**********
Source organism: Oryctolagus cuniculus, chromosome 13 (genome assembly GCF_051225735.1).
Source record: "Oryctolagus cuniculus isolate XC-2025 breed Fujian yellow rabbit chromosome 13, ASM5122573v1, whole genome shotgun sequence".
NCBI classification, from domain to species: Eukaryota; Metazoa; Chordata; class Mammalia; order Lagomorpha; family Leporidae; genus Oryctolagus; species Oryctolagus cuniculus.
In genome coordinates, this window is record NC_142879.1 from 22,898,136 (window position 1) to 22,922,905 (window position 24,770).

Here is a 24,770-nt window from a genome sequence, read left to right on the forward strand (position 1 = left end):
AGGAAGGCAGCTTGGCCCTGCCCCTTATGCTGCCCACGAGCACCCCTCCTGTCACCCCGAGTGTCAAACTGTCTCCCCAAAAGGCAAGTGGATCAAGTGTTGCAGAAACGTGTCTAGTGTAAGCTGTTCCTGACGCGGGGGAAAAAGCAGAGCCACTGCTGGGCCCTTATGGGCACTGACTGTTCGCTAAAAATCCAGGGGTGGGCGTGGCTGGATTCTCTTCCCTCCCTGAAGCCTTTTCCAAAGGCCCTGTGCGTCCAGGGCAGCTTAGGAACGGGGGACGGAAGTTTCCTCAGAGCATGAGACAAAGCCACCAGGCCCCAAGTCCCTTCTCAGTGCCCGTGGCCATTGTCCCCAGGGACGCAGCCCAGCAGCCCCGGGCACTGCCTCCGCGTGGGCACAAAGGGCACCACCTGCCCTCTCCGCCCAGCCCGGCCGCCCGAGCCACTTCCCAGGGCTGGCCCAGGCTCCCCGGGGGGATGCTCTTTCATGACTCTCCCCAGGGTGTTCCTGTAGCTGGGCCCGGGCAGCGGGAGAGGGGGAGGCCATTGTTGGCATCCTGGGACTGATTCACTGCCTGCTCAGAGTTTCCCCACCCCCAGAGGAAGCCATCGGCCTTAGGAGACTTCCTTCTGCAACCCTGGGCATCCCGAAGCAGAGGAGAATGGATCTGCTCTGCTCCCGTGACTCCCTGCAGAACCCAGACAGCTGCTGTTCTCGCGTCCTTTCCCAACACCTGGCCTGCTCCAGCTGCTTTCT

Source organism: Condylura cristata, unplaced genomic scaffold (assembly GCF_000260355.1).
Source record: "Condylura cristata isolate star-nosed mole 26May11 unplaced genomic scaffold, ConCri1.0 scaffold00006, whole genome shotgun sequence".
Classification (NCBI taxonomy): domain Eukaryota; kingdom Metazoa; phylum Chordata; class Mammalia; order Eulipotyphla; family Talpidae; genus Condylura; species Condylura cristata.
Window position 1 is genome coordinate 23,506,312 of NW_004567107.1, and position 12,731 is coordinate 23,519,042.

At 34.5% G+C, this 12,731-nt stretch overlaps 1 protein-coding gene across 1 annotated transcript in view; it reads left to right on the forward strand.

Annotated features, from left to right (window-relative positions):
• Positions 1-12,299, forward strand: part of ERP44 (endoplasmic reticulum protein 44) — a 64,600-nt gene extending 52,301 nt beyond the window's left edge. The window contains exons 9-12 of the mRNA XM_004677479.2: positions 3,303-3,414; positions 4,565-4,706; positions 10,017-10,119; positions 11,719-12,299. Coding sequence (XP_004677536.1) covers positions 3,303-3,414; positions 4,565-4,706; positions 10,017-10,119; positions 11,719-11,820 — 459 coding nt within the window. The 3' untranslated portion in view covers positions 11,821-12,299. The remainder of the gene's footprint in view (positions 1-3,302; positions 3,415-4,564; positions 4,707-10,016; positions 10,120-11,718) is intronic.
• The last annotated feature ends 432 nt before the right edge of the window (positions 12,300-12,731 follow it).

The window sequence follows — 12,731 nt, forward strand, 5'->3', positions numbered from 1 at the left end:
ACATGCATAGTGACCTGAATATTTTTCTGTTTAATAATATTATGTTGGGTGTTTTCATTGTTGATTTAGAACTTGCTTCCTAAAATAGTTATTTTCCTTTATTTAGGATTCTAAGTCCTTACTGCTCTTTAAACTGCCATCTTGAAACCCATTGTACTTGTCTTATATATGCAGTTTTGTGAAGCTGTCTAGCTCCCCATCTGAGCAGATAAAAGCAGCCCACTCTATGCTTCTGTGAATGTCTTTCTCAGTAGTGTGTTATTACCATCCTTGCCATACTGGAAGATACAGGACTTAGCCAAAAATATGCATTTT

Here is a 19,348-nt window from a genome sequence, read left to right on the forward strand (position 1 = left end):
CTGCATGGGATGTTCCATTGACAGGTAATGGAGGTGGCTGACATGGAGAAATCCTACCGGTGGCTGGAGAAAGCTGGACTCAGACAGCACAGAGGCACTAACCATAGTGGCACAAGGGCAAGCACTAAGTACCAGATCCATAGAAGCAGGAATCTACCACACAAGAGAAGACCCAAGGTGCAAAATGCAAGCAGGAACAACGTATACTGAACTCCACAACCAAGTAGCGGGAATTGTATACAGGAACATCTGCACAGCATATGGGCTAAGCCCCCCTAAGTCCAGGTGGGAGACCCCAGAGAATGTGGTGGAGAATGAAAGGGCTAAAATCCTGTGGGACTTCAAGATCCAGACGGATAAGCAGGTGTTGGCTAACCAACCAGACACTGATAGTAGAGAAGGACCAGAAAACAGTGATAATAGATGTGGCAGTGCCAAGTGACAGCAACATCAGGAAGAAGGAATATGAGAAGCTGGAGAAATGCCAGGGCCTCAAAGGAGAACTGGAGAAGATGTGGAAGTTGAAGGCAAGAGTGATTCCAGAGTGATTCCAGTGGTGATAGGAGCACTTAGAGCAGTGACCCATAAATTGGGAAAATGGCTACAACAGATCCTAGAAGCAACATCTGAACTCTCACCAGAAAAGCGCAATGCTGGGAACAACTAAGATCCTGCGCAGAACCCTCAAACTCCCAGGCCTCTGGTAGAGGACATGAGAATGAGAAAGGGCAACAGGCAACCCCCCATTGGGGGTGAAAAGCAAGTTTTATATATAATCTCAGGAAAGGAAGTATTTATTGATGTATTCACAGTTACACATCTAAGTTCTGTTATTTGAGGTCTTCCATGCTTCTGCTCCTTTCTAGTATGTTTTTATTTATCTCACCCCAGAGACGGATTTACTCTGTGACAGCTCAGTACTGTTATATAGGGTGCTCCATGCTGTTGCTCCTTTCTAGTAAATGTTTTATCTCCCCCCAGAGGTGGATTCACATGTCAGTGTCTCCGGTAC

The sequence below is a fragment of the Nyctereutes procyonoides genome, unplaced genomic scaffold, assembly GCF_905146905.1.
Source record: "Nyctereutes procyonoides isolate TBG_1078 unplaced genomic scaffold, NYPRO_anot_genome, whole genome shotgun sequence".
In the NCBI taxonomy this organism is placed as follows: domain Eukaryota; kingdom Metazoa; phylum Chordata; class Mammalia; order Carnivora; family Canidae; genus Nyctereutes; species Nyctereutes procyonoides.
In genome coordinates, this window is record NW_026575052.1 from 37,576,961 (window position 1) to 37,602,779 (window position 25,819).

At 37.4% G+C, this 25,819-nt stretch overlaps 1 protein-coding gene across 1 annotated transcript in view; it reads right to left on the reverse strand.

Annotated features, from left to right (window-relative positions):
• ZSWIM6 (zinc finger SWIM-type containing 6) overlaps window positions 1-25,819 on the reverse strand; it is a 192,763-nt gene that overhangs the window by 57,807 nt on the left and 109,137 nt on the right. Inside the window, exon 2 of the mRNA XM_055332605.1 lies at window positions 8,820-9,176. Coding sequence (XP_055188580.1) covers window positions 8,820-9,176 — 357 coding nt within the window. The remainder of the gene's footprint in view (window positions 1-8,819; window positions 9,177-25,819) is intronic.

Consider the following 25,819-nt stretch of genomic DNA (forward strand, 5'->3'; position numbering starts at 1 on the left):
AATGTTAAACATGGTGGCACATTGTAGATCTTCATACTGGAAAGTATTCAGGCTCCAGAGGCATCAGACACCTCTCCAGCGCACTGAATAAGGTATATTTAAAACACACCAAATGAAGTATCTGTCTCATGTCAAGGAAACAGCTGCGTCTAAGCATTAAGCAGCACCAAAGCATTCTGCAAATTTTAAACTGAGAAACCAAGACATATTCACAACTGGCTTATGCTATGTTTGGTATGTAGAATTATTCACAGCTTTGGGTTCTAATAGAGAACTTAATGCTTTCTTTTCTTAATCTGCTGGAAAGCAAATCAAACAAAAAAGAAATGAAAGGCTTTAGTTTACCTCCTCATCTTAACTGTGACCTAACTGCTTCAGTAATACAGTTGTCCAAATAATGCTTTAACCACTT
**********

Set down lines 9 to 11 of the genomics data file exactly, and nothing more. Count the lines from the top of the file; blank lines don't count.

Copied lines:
Classification (NCBI taxonomy): domain Eukaryota; kingdom Metazoa; phylum Chordata; class Mammalia; order Eulipotyphla; family Talpidae; genus Condylura; species Condylura cristata.
Window position 1 is genome coordinate 23,506,312 of NW_004567107.1, and position 12,731 is coordinate 23,519,042.

At 34.5% G+C, this 12,731-nt stretch overlaps 1 protein-coding gene across 1 annotated transcript in view; it reads left to right on the forward strand.